Public Relations Communications Specialist at News Coverage Agency & MediaXwire....
Metaverse is one of the hottest topics right now and is said to completely revolutionize human lives. From schools & offices to parties & vacations, the Metaverse brings every aspect of human life to a virtual world with the help of Augmented Reality and Virtual Reality. Metaverse Technology is being hailed as the next breakthrough in technology after the internet.
The word Metaverse is derived from the Greek word ‘Meta’ which means Beyond and ‘verse’ from the universe. One can think of it as a world beyond reality that will be able to replace every activity of our life. Technology giants such as Apple, Snapchat, and Google have tried to make a mark in the past in this space but haven’t achieved any remarkable feat.
It is quite likely that Facebook will be the first major brand in the world to make a mark in the Metaverse in the coming years. The social media giant went to such an extent that it renamed the brand to ‘Meta’ suggesting that Mark Zuckerberg’s plans for the Metaverse are big and serious.
Ans- I’m Arpita Karmakar, a Public Relations Communication Specialist at News Coverage Agency. My Skill in Sales, Communication, Business Development, Sales Management, and Media Sales.
I love reading about crypto technology, traveling around the world, dancing, drawing, and spending time with family and friends.
Ans- A couple of months ago, friends and business contacts started asking me for a crash course on my professional research studying virtual environments. This reflects an explosion, which you’re probably aware of, of the noise and hype surrounding something called the ‘Metaverse’.
As with all technological developments, there are clear pros and cons for children’s interaction with the metaverse and related platforms. For parents, openness and communication of the following are key.
Ans- No, But I have been reading articles about the metaverse for a long time.
Ans- The Metaverse is one of the most awaited internet inventions of this decade. You might have seen how virtual reality (VR) works in movies. You might even have a VR headset at home to play games. But, Metaverse is so much more than that. It combines VR, augmented reality (AR), and even a possible brain-computer interface.
It is a new way for us to interact with technology. Metaverse is a 3D network of virtual worlds that lets you connect and socialize. If you have watched or read about Ready Player One, you are more than likely familiar with the concept.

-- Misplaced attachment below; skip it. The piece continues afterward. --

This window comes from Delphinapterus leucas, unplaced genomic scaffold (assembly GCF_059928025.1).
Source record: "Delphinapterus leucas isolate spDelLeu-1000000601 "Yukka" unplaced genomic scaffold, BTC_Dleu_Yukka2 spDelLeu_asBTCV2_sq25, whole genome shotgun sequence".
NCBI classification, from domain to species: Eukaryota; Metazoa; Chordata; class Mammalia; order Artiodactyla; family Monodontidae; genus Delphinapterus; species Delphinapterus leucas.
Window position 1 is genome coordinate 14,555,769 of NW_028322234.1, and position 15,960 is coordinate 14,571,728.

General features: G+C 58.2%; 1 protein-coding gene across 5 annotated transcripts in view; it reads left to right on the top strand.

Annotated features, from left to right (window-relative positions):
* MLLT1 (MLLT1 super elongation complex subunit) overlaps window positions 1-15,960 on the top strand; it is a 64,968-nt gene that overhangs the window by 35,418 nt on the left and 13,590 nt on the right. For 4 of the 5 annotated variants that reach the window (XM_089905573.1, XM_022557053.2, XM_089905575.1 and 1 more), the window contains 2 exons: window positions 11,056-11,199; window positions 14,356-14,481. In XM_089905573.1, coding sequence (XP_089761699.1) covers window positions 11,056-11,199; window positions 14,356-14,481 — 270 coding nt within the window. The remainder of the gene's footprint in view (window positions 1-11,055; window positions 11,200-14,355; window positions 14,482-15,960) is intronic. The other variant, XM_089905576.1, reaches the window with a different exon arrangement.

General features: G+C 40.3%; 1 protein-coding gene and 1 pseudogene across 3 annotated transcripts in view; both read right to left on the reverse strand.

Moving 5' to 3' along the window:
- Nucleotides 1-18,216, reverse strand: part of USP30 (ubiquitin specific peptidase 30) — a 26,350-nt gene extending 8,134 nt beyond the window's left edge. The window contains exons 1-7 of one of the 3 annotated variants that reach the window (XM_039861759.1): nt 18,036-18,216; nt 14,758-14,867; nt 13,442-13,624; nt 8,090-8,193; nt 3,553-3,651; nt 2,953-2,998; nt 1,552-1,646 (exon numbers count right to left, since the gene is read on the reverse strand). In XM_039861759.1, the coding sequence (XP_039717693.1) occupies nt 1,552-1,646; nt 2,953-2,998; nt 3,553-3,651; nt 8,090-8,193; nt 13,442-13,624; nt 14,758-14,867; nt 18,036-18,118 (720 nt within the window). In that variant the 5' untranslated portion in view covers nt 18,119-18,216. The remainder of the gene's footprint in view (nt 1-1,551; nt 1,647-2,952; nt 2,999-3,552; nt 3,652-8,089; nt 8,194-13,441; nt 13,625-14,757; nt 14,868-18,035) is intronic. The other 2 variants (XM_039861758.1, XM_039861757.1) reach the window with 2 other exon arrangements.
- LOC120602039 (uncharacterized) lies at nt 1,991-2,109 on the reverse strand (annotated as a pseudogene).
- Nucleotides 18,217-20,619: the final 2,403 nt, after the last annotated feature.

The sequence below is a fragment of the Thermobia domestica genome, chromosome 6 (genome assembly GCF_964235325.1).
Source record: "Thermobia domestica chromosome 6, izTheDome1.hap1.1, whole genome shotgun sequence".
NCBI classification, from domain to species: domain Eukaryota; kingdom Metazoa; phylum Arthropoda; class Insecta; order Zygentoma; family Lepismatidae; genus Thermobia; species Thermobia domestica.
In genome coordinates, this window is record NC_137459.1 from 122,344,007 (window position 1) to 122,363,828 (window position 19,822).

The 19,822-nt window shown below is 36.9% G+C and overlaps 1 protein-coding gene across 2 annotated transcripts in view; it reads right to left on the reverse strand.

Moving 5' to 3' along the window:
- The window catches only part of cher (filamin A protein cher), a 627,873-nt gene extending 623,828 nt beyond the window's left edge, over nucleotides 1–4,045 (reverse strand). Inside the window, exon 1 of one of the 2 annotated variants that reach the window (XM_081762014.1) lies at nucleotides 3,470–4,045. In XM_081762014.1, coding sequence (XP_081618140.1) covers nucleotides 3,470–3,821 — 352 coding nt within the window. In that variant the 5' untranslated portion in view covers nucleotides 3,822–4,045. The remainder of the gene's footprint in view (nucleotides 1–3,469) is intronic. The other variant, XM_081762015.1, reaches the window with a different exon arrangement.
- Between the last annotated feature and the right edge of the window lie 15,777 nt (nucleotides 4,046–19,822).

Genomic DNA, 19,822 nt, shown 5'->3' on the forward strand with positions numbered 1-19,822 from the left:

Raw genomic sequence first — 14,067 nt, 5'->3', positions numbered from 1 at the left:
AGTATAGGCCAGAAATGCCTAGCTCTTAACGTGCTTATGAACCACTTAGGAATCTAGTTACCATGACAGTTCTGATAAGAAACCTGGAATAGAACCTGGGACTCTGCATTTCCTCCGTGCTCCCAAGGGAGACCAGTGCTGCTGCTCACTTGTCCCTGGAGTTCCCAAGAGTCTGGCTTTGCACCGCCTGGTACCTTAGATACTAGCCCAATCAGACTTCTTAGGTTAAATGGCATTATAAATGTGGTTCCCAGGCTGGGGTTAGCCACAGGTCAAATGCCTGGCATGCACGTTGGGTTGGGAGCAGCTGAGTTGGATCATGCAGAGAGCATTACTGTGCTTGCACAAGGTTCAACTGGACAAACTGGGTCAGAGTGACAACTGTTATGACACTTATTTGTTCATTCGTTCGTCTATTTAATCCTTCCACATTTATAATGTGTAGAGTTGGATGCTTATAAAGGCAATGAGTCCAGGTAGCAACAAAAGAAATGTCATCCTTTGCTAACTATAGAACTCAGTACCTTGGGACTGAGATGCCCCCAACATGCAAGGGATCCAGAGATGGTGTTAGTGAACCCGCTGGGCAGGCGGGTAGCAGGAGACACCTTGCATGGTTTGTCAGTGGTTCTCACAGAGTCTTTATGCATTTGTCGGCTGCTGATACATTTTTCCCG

The Metaverse has come a long way since its inception in the early 90s. Previously, we could only imagine what virtual reality would look like and how we play a part in building the vast network.
Currently, big companies are prepared to launch their own versions of the Metaverse with fantastic graphics and features for us to enjoy. But as we’re gearing towards the next phase of VR.
Ans- Virtual reality, or VR, is still a testing ground of game design, and one area in which there are few standards when it comes to controlling schemes and design choices. The homogeneity of traditional open-world titles, role-playing games, and first-person shooters does not exist and were pressing a trigger to shoot or a face button to crouch is ubiquitous on consoles, VR games are still testing the best ways to make games fun and players comfortable. While using an odd button to crouch or attack may be cumbersome on consoles, the wrong decision in VR can make players physically ill, resulting in nausea, eyestrain, and other side effects. In virtual reality, your whole body is engaged in a way unlike anything in traditional games. From the requirement of the headset needing to fit different head sizes and shapes and remain comfortable for long stretches to the lenses themselves, VR opens up the number of variables considerably.
For many, the most common problem is “VR Sickness,” a term adopted by developers and players to describe the various afflictions caused by playing VR games. Nausea, dizziness, disorientation, and a number of other motion-sickness-related symptoms are common with many VR users and this is exacerbated by the nature of virtual reality: The player’s eyes tell their brain they are walking, while their body tells them that they are still.
“You can experience this in everyday life, such as when you read a book in the back of a car – your vision is fixed on a stationary object, but your peripheral vision and inner ear are detecting movement,” said Matt Dickman, technical program manager for health & safety at Oculus, the company that led the VR charge and was subsequently bought by Facebook in 2014.
It’s a problem that he – and many others in the billion-dollar industry – have been tasked with solving.
Ans- Thank you for giving me the opportunity to interview. There are problems with the metaverse. I think we are constantly alienating the people around us. Technology is good but don't forget reality.